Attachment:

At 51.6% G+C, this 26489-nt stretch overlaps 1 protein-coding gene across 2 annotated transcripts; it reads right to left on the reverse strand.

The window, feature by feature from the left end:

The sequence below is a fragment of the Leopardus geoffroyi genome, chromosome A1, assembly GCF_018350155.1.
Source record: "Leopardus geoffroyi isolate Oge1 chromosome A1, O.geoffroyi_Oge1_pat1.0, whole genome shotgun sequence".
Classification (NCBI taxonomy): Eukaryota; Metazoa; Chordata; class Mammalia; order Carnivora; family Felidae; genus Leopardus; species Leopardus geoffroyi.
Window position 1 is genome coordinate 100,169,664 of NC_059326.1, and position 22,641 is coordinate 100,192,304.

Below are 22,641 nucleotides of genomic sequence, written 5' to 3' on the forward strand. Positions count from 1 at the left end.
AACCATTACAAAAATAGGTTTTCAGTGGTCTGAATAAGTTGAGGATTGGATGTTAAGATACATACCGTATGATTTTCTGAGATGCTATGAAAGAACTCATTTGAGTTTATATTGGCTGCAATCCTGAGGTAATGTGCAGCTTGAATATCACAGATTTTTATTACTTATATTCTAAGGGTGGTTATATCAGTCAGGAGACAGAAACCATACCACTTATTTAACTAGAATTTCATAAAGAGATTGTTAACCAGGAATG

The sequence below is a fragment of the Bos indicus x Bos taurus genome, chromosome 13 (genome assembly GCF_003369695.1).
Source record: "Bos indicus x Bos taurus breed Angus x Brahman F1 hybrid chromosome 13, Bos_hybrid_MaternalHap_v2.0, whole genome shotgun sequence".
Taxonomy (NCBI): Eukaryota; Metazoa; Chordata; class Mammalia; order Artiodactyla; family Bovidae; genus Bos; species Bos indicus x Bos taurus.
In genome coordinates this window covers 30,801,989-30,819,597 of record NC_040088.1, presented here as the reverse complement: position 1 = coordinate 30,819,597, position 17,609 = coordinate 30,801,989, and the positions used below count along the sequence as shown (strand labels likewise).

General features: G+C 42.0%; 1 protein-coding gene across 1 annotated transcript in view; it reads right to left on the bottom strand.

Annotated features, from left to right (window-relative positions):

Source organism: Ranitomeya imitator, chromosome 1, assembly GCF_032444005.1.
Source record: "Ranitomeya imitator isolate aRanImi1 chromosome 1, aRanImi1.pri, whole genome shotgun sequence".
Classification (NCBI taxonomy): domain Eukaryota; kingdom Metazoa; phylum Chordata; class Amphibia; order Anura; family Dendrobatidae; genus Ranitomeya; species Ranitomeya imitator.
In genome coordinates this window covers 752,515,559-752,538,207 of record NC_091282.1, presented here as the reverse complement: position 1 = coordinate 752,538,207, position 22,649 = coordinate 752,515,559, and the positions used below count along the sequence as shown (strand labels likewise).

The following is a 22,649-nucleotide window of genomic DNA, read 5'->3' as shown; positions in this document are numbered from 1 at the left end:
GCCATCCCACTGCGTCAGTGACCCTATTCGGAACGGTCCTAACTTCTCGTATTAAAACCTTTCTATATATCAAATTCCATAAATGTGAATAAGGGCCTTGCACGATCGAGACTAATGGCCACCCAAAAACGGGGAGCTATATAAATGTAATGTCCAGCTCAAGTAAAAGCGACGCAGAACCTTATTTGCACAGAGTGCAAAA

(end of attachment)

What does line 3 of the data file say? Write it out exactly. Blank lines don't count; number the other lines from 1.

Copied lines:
The sequence below is a fragment of the Leopardus geoffroyi genome, chromosome A1, assembly GCF_018350155.1.